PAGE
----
From El Dario, via Google Translate:

The Liga de Fútbol Profesional, the body that runs the most important sports competition in Spain, is using mobile phones of football fans to spy on bars and other public establishments that put matches for their clients. Millions of people in Spain have this application on their phone, which accumulates more than 10 million downloads, according to data from Google and Apple.

All of these people can become undercover informants for La Liga and the owners of football television broadcasting rights. If they give their consent for the app to use the device's microphone (which is common in many applications), they are actually giving permission for La Liga to remotely activate the phone's microphone and try to detect if what it sounds like is a bar or public establishment where a football match is being projected without paying the fee established by the chains that own the broadcasting rights.

Read the rest

Creepy new spy camera is so small it could be hiding anywhere

If you're not already wearing a tinfoil hat, it may be a good time to start: a pair of engineers based out of the University of Michigan have figured out a way to create a light-powered camera sensor that's only a millimeter in size: small enough to be practically invisible to a casual observer.

According to a paper published in IEEE Electron Device Letters by Euisik Yoon and Sung-Yun Park, the new camera has the potential to not only be insanely small, but also, self sustaining, thanks to a solar panel placed directly behind the camera's image sensor, which is thin enough that light, in addition to what's needed to create an image, is able to pass right through it. This could provide the camera with all the power it needs to be able to continue to capture images, indefinitely.  At a maximum of 15 frames per second, the images it captures aren't of the best quality, but they're more than adequate for creeping on an unsuspecting subject.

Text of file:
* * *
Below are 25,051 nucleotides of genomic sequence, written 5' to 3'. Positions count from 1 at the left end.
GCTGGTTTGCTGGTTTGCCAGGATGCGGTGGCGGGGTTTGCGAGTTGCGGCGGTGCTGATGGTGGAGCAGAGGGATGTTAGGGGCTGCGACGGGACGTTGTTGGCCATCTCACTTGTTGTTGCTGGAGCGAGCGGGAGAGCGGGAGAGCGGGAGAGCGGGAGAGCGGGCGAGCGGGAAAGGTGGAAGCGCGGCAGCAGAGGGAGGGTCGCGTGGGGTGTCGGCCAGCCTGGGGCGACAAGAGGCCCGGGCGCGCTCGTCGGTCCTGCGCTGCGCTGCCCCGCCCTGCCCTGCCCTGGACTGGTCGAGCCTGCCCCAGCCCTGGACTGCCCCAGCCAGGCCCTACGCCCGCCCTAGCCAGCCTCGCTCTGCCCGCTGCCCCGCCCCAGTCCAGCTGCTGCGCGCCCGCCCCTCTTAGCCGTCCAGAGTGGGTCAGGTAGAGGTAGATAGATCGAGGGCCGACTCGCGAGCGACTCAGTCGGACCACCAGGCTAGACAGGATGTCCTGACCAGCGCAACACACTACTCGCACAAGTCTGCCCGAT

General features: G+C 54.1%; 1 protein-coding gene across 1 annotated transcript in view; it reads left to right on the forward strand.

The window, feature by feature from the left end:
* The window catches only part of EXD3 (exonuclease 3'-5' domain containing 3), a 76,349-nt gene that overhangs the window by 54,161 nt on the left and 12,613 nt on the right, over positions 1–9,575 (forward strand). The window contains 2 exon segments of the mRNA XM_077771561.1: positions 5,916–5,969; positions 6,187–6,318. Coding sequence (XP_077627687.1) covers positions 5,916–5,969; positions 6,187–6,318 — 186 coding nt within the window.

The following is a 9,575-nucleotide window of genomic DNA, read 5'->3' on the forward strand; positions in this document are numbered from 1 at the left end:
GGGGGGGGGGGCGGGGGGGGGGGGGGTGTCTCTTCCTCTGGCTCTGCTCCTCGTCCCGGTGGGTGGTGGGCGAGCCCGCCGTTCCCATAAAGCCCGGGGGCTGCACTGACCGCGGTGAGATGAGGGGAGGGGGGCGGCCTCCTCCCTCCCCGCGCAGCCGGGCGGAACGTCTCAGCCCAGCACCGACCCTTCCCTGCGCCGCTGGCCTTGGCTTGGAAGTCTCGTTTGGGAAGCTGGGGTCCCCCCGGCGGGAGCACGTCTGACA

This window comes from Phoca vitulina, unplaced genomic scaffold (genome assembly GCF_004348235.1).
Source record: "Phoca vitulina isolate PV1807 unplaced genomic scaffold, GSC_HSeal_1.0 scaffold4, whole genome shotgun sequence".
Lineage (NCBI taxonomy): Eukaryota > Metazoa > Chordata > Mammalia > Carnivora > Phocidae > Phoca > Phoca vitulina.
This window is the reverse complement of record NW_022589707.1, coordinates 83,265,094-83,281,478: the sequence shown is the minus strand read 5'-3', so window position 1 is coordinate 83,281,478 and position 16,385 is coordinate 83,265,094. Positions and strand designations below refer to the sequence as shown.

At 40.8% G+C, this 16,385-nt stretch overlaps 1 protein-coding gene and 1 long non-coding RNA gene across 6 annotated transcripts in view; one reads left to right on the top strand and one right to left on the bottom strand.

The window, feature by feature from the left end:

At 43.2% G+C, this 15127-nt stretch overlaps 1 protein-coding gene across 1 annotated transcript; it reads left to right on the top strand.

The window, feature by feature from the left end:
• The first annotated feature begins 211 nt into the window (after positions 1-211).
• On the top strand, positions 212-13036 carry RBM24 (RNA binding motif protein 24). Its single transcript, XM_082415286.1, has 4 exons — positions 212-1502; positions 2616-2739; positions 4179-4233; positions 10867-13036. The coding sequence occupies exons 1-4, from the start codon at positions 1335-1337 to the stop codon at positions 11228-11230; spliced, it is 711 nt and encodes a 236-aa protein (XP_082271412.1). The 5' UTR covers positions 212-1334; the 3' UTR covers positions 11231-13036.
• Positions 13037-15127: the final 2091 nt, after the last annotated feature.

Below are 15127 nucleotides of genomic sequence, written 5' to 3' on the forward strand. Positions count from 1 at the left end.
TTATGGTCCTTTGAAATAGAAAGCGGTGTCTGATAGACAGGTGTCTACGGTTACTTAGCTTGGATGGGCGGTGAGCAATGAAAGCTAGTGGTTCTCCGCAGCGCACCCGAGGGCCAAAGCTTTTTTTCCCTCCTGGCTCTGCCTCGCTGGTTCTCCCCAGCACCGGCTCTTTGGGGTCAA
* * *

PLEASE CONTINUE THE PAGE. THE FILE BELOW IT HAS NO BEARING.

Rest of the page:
The good news is that, for the time being, the camera is nothing more than a proof-of-concept. In order for it to be deployed in the real world as a near-invisible surveillance device, someone a lot smarter than me will need to figure out how to store image data and transmit it using hardware that's just as discrete as the camera's image sensor and power source are.

Fingers crossed that it'll take them a while to work those issues out.   Image via pxhere Read the rest

Watch countless American news anchors mindlessly intone the same propaganda script

"Extremely dangerous for democracy," is just one phrase in the uncanny propagandistic script that dozens (hundreds?) of news anchors "report" in this compilation video. The effect is creepy and surreal; the connection is that all the stations are owned by the same conservative corporation, Sinclair, which is where the marching orders come from. Read the rest

Now Peeps are being enlisted to surveil our children

As if the Elf on a Shelf wasn't creepy enough, now they've put Peeps in the faux-surveillance game.

A new book and plush Peep sold together as Peep on a Perch is encouraging parents to start a new "Easter family tradition":

The soft plush Easter Peep included in the set can be perched anywhere throughout the home. Children will be proud to have the Easter Peep watch them being good all day as they get ready for bed without making a fuss, help out around the house, and use good manners. And the more kindness the Easter Peep sees, the happier the Easter Peep gets! PEEPS® fans of all ages will love to make this a new Easter family tradition.

One Amazon reviewer (who gave the product five stars) writes, "The book encourages children to help, share and be kind as the Peep reports directly to the Easter Bunny." No, just no. Read the rest